Candlewick Press September 24, 2013
Illustrated by Nadine Bernard Westcott
I’ve always wanted to write a book about pregnancy and birth for young children because whenever a young child sees a pregnant woman, most always he or she wonders, asks, or blurts out, “WHAT’S IN THERE?” Young children are often surprised when they find out that that’s where they grew before they were born and where all of us grew before we were born—an astonishing fact even for adults. The story of pregnancy is about all of us and I feel that it’s one of science’s most amazing stories. The truth is that young children see pregnant women all the time—their mommy, a friend’s or cousin’s mommy, a mommy on the bus, walking a dog—pregnant mommies everywhere. So it made sense to me that a book featuring siblings Gus and Nate, whose mommy is pregnant and gives birth to a new sibling for Gus and Nellie, is a book young children would find fascinating and fun. This also seemed like the perfect topic for illustrator Nadine Bernard Westcott’s and my five-book series of nonfiction books for young children. My sense is that the matter-of-fact text and conversations between the Gus and Nellie, and the warm, accessible, and utterly charming illustrations that Nadine has created have come together in a book that can help young children feel and understand that bring pregnant and giving birth to a new baby are perfectly normal and totally wonderful events!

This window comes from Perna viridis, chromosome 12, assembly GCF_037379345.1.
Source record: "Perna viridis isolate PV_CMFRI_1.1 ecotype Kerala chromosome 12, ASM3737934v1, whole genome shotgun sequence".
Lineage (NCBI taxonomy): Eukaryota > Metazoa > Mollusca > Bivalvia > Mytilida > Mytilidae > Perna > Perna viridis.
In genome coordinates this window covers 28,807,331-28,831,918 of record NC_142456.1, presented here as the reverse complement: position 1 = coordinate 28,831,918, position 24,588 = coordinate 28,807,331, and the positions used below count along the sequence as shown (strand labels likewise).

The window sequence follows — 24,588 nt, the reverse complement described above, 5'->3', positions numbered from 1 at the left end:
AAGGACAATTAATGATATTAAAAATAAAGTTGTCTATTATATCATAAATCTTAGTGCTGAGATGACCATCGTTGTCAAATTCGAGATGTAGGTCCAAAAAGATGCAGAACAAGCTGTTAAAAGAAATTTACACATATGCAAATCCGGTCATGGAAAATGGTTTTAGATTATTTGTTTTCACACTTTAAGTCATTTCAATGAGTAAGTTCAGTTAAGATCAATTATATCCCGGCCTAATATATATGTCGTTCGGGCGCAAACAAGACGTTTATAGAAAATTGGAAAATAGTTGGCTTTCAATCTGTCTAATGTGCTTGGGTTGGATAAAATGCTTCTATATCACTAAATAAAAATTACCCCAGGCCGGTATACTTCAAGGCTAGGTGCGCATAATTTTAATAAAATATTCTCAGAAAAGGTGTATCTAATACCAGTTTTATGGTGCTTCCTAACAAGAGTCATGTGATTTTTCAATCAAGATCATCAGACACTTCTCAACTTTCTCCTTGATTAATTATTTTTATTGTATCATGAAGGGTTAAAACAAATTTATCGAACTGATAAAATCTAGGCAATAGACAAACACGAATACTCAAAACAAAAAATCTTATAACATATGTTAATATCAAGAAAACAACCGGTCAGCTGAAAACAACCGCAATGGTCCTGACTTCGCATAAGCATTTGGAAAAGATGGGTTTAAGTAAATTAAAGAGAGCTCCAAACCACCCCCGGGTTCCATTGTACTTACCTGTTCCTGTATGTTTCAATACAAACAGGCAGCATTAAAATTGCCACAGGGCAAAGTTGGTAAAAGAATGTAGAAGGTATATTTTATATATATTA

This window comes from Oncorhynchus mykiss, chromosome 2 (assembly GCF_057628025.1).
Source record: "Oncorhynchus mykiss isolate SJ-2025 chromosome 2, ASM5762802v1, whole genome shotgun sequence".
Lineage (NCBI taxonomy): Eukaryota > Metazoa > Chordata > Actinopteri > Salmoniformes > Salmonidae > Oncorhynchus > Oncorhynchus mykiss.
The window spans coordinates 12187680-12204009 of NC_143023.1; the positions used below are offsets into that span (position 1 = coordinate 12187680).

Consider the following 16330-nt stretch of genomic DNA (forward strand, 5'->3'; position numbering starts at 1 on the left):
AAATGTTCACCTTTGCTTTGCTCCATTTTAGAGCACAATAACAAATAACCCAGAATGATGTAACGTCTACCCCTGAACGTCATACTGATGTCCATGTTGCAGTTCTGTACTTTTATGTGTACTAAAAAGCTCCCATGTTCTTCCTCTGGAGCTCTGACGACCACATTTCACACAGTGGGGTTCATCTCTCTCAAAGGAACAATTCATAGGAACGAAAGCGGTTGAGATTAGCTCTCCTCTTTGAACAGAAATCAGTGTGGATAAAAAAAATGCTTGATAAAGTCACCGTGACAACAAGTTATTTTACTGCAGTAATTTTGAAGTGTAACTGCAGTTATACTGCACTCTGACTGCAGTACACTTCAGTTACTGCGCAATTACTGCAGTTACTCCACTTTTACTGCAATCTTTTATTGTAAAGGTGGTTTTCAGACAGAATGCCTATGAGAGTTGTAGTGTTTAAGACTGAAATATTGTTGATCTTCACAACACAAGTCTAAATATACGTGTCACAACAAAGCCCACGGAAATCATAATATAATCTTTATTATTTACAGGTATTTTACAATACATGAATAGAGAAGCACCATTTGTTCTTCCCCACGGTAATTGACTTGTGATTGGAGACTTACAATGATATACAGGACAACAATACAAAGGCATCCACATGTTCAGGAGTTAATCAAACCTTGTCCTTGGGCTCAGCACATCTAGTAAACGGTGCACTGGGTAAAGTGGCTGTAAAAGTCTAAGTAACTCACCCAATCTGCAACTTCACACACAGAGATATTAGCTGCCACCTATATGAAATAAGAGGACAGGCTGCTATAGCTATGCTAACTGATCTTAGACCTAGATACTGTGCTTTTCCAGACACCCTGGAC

The third installment in the Let’s Talk About You and Me series finds Harris back where adults expect to find her—discussing the human body for the youngest set.
Gus and Nellie’s mom is having a baby. The sibling pair from Who Has What? (2011) and Who’s in My Family? (2012) could not be more excited. But of course they have plenty of questions, too. Harris admirably begins by stressing that the baby is not growing inside mommy’s tummy but in her uterus. (“The uterus is just below a girl’s or woman’s tummy and is very soft and stretchy.”) Each spread represents a month of the pregnancy, but the passage of time is subtly hidden within Westcott’s cheery illustrations, rather than as a defined calendar counting down the days. Mommy can also be seen to be growing larger, with the fetus varying in size from a pencil-point dot to a watermelon. Amid the simple facts of development, Harris includes extra tidbits aimed squarely at the curiosities of child readers—the baby starts out with a tail! It pees a little inside the womb! However, the mention of how the baby was actually made is kept purely at a cellular level; adults may welcome the freedom to fill in that gap as they see fit.
Clear, direct and anatomically correct; an excellent entryway for the many anticipated questions about childbirth. (Informational picture book. 2-6)
—Kirkus, August 2013